what “it’ was spacecraft which could do it in theory, but the actual commercial craft takes more effort. Same thing as first flying across Atlantic ocean, but that had larger market connected to it [and I would guess more people died related to getting that to point of it being a commercial activity].

  10. Godzilla:

    I have to say I never expected them to fumble this much with SS2 back then. I did hear some people who knew better say the hybrid rocket engine was a bad idea (also that N2O was a PITA to handle) (was it Henry Spencer?), but I thought, hey it worked on SS1 right? Well so much for that.

    Still, here are some nice old selective (hah) quotes from me:
    “Vertically built vehicles can better tolerate the loads on launch. Ideally the vehicle should land with the same orientation as the one used on launch in order to be less complicated (as do aircraft and helictopters). So the answer is… VTVL and small pads using skids or landing legs like a lunar lander.

    If you use a landing strip, you need one big enough. if you can land on the rough ground, you still need to go back to base for refit, using a chopper is useless if it weights too much, the best alternative is a descent onto the sea, where you can relatively easily be towed back into port by a boat. But there is still the issue of how much damage you get on the landing, etc. Hence why some insisted on using wings, so they could land on airstrips, etc. Of course a vehicle which lands vertically has no such issues.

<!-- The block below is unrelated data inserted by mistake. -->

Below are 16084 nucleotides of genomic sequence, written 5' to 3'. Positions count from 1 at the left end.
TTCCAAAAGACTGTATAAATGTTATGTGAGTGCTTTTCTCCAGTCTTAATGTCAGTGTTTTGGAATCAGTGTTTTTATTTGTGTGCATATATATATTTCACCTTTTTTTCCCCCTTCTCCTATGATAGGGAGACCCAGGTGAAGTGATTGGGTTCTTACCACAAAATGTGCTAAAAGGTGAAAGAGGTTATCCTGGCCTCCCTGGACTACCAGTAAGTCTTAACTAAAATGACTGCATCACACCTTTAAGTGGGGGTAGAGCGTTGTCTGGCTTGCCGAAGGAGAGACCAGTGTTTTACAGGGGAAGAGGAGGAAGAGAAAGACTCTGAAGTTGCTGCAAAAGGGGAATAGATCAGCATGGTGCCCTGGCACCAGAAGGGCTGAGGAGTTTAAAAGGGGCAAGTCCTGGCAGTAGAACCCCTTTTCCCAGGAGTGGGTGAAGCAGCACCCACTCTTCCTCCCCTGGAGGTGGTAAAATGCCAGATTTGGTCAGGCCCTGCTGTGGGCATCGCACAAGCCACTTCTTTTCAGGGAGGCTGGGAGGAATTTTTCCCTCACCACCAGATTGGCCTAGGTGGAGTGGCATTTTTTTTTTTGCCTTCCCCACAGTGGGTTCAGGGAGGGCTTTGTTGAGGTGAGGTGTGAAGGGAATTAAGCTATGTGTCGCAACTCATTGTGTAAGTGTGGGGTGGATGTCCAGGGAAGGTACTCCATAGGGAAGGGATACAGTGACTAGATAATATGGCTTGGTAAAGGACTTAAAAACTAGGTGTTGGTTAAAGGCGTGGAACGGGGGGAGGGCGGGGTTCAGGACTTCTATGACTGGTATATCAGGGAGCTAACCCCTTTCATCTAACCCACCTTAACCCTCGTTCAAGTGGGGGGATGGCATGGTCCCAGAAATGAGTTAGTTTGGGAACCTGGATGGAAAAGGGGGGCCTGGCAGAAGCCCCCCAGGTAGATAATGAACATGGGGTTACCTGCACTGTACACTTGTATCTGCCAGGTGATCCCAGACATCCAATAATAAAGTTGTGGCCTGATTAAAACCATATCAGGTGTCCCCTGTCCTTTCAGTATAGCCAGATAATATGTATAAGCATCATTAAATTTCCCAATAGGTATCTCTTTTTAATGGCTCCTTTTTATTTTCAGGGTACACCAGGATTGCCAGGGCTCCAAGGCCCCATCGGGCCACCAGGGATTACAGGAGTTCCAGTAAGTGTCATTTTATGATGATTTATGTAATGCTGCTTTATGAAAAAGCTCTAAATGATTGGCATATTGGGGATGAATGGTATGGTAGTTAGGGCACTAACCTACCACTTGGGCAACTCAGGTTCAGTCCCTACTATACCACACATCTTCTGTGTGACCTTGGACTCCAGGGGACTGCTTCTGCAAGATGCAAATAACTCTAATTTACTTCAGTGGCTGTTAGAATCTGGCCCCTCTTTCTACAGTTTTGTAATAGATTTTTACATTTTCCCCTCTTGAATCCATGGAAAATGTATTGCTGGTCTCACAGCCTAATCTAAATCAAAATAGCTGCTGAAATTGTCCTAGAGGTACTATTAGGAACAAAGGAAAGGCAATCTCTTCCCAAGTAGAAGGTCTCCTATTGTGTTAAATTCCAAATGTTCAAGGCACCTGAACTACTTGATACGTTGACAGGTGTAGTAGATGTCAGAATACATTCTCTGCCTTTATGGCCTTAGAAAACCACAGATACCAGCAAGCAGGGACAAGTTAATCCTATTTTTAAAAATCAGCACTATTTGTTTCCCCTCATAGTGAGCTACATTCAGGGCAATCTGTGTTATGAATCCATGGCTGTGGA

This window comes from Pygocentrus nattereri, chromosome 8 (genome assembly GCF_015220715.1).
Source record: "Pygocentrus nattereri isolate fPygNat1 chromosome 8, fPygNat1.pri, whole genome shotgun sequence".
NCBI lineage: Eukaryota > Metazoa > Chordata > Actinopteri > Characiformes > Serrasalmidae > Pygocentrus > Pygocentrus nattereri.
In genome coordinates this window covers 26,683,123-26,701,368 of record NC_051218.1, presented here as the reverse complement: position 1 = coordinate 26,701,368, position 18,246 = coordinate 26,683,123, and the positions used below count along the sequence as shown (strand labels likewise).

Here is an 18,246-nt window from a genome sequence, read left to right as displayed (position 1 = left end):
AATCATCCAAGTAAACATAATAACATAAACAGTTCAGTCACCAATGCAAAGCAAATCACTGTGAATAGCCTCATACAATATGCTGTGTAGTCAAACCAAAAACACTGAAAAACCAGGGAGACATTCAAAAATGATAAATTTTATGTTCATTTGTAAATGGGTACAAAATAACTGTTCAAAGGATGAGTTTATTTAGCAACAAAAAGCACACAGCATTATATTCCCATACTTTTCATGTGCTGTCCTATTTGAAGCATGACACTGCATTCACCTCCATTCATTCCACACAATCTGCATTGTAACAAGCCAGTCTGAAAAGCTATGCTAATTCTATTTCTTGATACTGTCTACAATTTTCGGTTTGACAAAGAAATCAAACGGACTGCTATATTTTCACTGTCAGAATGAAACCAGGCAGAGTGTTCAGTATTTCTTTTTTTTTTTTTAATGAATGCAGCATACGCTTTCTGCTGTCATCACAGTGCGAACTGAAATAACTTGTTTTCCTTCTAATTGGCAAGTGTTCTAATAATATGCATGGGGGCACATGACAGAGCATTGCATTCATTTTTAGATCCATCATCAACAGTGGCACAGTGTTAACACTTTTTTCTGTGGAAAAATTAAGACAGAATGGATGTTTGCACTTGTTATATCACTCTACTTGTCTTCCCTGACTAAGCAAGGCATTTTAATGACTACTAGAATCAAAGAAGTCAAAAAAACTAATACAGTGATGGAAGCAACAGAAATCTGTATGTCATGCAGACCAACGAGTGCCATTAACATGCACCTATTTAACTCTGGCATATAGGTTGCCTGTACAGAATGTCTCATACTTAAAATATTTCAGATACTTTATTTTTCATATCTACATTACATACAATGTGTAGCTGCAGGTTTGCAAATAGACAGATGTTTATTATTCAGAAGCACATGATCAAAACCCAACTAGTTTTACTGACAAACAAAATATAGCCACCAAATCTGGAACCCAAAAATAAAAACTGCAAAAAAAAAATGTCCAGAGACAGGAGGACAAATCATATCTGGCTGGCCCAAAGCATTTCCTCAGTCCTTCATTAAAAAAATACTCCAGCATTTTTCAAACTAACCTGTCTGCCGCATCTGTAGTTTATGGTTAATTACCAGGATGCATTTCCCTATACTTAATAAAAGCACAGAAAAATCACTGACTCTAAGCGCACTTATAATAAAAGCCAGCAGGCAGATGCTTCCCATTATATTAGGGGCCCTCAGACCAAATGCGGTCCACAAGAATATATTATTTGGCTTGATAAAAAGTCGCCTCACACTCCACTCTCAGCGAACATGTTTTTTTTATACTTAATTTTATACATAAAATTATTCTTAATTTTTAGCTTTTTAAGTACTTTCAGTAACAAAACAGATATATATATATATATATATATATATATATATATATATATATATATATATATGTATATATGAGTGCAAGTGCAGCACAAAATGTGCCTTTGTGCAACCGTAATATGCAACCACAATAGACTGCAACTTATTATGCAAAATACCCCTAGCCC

High energy density fuels (solid hydrogen, free radicals, fluorine based, boron based, etc) have been researched for yonks (since the 1950s) and nothing decent has come up. Some of the new nitrogen based explosives are interesting, but they will not beat LOX/LH2 or LOX/Kerosene in performance IIRC.

    Regarding composites, I think they are a bit overrated. Even without composites you could have done something much better than the Shuttle with current materials, that is for sure.”

    I said this stuff back in March 2005, here on this blog, back when I still had the nickname ‘Gojira’. Back then SpaceX hadn’t even got the Falcon 1 to fly properly. Hah. I guess I do get things right sometimes.

    If you want some futurology I also said this back then:

    “Regarding how to increase Isp more for a space launch vehicle, I see one possible solution. Putting the energy for escaping Earth gravity outside the launch vehicle.

    So how do you put the energy outside the launch vehicle? Beamed power. Even the elevator proposals seem to use beamed power instead of cables for powering the elevator.

    Needless to say, the current experiments in beamed power for space launch are still in the chemical rocket equivalent of the early Goddard experiments. Even if you had major funding, I suspect it would take a generation or two to get anything decent out of it.”

    If you want more info on this I was thinking of some sort of laser beam propulsion scheme, like ablative laser propulsion (ALP), with pulsed lasers. ISP can be 200 to 5000s depending on fuel type. I suppose a laser thermal rocket is another possibility but I am less sure about the thrust-to-weight ratio of such a solution for first stages. Of course *no one is working on it* sigh.

  11. ken anthony:

    I’m trying to come up with a guestimate of per colonist cost to mars using ITS. I get about $20m per and 2000 kg per.

    Anyone have better?